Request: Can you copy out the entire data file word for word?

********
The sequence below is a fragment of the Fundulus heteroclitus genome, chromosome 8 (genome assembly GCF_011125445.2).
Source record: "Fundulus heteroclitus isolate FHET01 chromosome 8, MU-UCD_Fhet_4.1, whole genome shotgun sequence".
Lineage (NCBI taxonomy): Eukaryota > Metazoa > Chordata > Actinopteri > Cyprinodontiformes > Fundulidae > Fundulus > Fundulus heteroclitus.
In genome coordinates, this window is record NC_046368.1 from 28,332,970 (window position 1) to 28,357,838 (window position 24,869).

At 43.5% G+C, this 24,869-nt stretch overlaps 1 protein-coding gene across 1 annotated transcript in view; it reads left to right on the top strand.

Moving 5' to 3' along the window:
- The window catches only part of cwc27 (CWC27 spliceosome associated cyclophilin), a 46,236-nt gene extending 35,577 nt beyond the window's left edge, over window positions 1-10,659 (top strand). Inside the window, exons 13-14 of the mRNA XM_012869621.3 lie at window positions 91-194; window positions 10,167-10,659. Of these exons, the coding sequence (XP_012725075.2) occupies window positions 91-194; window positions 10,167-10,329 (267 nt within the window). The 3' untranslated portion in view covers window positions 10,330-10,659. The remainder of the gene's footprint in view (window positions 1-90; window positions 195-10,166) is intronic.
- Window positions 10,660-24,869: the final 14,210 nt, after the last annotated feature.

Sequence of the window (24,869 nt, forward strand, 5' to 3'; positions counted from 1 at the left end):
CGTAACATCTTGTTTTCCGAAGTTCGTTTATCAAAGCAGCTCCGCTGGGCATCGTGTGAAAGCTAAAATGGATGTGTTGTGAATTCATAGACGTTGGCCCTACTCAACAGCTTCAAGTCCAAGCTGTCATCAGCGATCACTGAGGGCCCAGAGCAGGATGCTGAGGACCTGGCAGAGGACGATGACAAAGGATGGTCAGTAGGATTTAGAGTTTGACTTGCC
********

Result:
The sequence below is a fragment of the Fundulus heteroclitus genome, chromosome 8 (genome assembly GCF_011125445.2).
Source record: "Fundulus heteroclitus isolate FHET01 chromosome 8, MU-UCD_Fhet_4.1, whole genome shotgun sequence".
Lineage (NCBI taxonomy): Eukaryota > Metazoa > Chordata > Actinopteri > Cyprinodontiformes > Fundulidae > Fundulus > Fundulus heteroclitus.
In genome coordinates, this window is record NC_046368.1 from 28,332,970 (window position 1) to 28,357,838 (window position 24,869).

At 43.5% G+C, this 24,869-nt stretch overlaps 1 protein-coding gene across 1 annotated transcript in view; it reads left to right on the top strand.

Moving 5' to 3' along the window:
- The window catches only part of cwc27 (CWC27 spliceosome associated cyclophilin), a 46,236-nt gene extending 35,577 nt beyond the window's left edge, over window positions 1-10,659 (top strand). Inside the window, exons 13-14 of the mRNA XM_012869621.3 lie at window positions 91-194; window positions 10,167-10,659. Of these exons, the coding sequence (XP_012725075.2) occupies window positions 91-194; window positions 10,167-10,329 (267 nt within the window). The 3' untranslated portion in view covers window positions 10,330-10,659. The remainder of the gene's footprint in view (window positions 1-90; window positions 195-10,166) is intronic.
- Window positions 10,660-24,869: the final 14,210 nt, after the last annotated feature.

Sequence of the window (24,869 nt, forward strand, 5' to 3'; positions counted from 1 at the left end):
CGTAACATCTTGTTTTCCGAAGTTCGTTTATCAAAGCAGCTCCGCTGGGCATCGTGTGAAAGCTAAAATGGATGTGTTGTGAATTCATAGACGTTGGCCCTACTCAACAGCTTCAAGTCCAAGCTGTCATCAGCGATCACTGAGGGCCCAGAGCAGGATGCTGAGGACCTGGCAGAGGACGATGACAAAGGATGGTCAGTAGGATTTAGAGTTTGACTTGCC